2010 Bugatti 16C Galibier Brochure
Years ago, it must have been about 2011, while visiting the modern Bugatti headquarters at Molsheim, I received a couple of brochures from Julius Kruta, who was the head of the history department there at that time.
One of these was about the new concept, the modern Galibier. Not a printed brochure though, but a CD with photographs and a press release, in a dark blue cover. You can see from this how fast the development of technology goes. Nowadays it would be just a QR-code, to some website link which after a year or less will have vanished.
What also vanished was the Galibier concept; it was occasionally referred to as an option at some later date, but the modern four-door Bugatti Saloon was not to be.
Printed below the contents of the Press release.
The Bugatti 16C Galibier concept premieres at
Volkswagen Group Night in Geneva 2010
The most exclusive, elegant and powerful four-door automobile in the world
Geneva, 1 March 2010 – What was revealed as the climax of the centenary celebration
ceremonies last September at Bugatti’s headquarters in Molsheim to a small group of
customers and opinion leaders will now be shown exclusively to a wider media audience at the
Volkswagen Group Evening in Geneva: the Bugatti 16C Galibier concept – planned to be the
most exclusive, elegant, and powerful four-door automobile in the world.
Dr. Franz-Josef Paefgen, President of Bugatti Automobiles S.A.S. emphasised that this Galibier is a
concept study which the company is considering for the future of the Bugatti marque, but said that
the initial feedback received from customers and opinion formers on it had been very positive.
Arte - Forme - Technique: these are the brand values which guided Ettore Bugatti and his son Jean
in their quest to develop even more powerful engines and even more striking body designs for all
their new models, which were without equal in quality, handling, speed and elegance. In the process,
they experimented again and again without compromise with new materials; thus Bugatti was the
first manufacturer to use aluminium wheels in series-production cars.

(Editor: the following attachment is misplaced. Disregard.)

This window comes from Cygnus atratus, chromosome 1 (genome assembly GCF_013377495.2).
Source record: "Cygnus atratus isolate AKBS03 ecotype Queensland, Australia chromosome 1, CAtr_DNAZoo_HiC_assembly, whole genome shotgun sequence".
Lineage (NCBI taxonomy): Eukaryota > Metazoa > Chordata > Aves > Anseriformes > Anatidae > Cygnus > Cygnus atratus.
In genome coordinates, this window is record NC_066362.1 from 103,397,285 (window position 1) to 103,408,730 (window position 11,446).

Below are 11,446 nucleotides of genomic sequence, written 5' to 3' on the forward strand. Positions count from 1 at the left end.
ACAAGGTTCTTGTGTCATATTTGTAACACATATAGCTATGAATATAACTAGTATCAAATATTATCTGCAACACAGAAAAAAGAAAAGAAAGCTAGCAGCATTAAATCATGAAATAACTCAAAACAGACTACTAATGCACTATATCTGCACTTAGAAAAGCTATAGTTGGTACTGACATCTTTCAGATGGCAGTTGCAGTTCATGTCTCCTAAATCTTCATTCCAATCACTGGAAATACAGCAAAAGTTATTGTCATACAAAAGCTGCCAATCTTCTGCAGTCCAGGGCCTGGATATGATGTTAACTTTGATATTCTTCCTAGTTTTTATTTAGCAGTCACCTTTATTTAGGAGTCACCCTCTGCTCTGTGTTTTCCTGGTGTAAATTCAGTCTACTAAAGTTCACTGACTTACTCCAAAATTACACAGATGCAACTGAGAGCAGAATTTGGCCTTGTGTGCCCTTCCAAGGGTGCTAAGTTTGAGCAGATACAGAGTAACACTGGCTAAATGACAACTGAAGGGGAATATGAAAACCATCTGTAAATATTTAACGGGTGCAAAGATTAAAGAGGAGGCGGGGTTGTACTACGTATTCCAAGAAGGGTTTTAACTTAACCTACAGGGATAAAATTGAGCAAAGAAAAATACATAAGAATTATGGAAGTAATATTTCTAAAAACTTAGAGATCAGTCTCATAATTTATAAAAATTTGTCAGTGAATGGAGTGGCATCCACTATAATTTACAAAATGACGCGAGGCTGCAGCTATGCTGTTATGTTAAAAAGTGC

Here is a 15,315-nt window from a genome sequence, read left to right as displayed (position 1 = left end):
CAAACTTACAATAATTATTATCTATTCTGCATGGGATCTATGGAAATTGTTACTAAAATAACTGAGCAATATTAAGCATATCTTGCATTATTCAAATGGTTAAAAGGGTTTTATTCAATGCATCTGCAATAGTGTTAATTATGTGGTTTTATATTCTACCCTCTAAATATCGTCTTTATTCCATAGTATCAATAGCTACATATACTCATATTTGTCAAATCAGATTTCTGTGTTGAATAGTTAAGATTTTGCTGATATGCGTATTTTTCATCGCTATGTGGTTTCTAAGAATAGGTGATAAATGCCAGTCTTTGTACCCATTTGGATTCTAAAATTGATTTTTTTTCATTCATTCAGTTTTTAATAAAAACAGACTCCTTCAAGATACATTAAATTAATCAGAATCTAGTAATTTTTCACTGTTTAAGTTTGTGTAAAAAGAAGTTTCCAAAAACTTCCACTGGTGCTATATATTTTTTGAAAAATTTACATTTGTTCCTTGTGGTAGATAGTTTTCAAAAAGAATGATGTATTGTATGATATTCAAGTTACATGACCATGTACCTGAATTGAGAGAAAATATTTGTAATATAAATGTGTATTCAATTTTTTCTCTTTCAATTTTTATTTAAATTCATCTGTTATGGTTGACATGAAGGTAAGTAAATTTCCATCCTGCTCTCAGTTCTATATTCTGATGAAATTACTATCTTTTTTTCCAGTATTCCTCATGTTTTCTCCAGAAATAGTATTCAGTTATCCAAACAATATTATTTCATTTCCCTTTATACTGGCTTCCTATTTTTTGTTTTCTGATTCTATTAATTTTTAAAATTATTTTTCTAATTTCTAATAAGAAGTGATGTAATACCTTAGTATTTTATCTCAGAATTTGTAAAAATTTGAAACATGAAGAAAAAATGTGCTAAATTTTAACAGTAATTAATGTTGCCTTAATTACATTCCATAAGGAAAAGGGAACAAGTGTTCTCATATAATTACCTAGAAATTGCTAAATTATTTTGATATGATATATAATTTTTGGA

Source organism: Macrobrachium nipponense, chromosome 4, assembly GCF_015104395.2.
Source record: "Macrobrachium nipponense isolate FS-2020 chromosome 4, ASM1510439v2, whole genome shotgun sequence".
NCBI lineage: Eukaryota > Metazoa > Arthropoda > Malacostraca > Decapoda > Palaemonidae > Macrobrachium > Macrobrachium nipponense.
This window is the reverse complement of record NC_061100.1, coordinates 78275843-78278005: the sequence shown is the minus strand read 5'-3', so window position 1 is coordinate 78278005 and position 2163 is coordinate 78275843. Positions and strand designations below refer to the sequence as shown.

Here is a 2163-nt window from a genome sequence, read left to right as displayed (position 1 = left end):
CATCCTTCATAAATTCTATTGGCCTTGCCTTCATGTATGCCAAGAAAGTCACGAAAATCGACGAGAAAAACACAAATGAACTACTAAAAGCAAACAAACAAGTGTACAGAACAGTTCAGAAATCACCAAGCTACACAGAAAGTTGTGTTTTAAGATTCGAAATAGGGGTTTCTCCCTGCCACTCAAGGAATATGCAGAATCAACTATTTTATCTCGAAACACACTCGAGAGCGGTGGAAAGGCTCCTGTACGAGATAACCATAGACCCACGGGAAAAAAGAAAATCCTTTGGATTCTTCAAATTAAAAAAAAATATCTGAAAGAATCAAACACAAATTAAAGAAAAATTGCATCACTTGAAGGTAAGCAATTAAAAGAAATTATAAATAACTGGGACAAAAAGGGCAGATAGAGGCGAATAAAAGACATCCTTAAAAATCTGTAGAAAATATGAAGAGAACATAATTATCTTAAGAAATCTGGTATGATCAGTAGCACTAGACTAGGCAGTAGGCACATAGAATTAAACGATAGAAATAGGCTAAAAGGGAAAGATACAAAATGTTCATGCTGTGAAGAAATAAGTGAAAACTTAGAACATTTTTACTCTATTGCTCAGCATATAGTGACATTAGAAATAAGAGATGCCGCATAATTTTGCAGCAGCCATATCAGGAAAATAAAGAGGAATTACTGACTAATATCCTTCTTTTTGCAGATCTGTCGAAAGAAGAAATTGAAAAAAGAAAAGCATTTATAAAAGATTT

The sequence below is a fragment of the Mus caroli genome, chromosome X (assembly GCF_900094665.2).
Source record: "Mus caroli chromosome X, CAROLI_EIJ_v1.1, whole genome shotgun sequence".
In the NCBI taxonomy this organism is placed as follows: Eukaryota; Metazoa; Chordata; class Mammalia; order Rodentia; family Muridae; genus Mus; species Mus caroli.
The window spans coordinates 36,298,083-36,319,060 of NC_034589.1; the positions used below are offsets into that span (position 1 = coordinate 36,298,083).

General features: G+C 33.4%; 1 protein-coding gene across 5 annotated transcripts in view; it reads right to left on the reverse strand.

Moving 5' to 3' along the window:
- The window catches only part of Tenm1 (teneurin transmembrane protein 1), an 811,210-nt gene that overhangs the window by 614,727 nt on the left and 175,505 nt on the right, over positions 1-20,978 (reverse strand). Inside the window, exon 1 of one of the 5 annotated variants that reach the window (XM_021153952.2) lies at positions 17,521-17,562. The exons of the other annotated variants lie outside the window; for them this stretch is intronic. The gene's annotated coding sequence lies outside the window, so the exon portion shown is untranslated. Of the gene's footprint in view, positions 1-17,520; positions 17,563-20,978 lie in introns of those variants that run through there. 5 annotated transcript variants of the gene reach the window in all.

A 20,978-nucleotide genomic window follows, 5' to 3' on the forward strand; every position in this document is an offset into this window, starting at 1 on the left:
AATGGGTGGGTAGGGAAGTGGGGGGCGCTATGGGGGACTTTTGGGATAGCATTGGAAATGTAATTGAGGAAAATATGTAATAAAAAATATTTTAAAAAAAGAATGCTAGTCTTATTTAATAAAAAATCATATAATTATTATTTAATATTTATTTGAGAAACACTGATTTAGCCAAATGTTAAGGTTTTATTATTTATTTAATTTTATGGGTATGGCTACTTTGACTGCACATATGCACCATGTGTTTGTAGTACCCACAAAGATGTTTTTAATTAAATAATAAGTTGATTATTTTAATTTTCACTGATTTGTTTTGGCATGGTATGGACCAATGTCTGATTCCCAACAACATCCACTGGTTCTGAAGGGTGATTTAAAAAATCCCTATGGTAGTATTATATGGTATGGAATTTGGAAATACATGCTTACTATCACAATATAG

Arte - Forme - Technique are also the brand values which have guided the design and engineering
team of Bugatti Automobiles S.A.S. in the development of the Galibier. With this new four-door
concept car, Bugatti assumes anew a leading role in the use of new material combinations. The
concept on show utilises a mix of carbon fibre parts and aluminium, painted in Atlantic Black.
Carbon fibre possesses great rigidity but is also extremely light.
The Galibier’s design masters the challenge of uniting sportiness with the comfort and elegance of a
modern four-door saloon. The basic architecture picks up on the torpedo-like character of the Type
35, which was already revived in the Veyron, and reinterprets it. With the typical Bugatti radiator
grille, unusual round LED headlights and the characteristic centre spine running the length of the
vehicle (a design feature which has been synonymous with the marque since it first appeared under
Jean Bugatti in the Type 57S), this car updates the Bugatti DNA for the modern world.
Beneath the bonnet, which folds back from both sides, there resides a 16-cylinder, 8-litre engine
with two-stage supercharging. What makes this so special is that it was developed as a flex-fuel
engine, and can optionally be run on ethanol. Four-wheel drive, specially developed ceramic brakes
and a new suspension design give the car agile, precise handling despite its saloon dimensions.
The interior reflects the elemental design of the exterior. The dash panel has been reduced to the
essentials; two centrally located main instruments keep even the rear passengers constantly informed
of the actual speed and utilised performance. Parmigiani Fleurier, the Swiss manufacturer of prestige
watches, created the Bugatti tourbillon concept for the Galibier: a tourbillion watch integrated in
the car’s dashboard that can be removed and transformed – thanks to the cleverly designed supports
– into a wristwatch, a pocket watch or a table clock.
“Galibier” is not just the name of one of the most difficult Alpine passes to feature in the Tour de
France but, in its time, was also the name of a four-door Type 57 variant unequalled in sportiness